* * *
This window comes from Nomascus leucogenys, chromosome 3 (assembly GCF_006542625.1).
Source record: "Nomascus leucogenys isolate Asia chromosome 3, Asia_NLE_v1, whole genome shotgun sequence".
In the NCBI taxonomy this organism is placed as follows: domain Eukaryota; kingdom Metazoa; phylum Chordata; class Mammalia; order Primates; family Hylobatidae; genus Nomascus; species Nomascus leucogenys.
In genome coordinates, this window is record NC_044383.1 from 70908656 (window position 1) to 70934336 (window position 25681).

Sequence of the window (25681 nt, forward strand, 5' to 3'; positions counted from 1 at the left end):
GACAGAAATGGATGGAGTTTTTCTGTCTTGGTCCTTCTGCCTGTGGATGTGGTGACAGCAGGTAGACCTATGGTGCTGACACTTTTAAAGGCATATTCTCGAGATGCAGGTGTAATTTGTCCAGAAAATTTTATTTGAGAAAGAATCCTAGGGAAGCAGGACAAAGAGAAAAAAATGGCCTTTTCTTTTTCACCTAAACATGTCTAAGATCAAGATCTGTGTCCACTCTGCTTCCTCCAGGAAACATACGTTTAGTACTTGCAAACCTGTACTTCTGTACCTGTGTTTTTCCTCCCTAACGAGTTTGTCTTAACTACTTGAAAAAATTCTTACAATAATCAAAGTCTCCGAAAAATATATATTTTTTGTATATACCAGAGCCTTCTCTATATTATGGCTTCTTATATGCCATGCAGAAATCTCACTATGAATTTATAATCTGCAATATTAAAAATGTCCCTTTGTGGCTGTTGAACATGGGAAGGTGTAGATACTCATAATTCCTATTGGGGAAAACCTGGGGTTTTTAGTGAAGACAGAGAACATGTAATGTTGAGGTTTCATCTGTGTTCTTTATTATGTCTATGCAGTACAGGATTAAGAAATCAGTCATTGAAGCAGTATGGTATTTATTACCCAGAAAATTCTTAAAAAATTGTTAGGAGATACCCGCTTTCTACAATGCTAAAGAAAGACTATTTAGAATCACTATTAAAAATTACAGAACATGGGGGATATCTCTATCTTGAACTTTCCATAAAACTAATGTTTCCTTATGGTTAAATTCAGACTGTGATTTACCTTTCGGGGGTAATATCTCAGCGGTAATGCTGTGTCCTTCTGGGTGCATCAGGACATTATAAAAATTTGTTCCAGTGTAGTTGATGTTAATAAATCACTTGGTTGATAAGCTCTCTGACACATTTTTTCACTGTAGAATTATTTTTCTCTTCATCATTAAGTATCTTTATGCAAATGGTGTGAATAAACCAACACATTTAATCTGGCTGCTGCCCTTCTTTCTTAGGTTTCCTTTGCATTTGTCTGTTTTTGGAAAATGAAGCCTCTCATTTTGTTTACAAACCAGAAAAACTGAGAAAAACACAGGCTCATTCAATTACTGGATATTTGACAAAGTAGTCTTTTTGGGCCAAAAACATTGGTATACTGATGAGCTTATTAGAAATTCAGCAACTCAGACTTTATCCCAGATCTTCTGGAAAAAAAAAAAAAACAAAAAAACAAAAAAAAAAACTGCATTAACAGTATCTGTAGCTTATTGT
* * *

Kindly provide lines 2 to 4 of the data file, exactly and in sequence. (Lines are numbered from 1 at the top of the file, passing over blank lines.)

Source record: "Nomascus leucogenys isolate Asia chromosome 3, Asia_NLE_v1, whole genome shotgun sequence".
In the NCBI taxonomy this organism is placed as follows: domain Eukaryota; kingdom Metazoa; phylum Chordata; class Mammalia; order Primates; family Hylobatidae; genus Nomascus; species Nomascus leucogenys.
In genome coordinates, this window is record NC_044383.1 from 70908656 (window position 1) to 70934336 (window position 25681).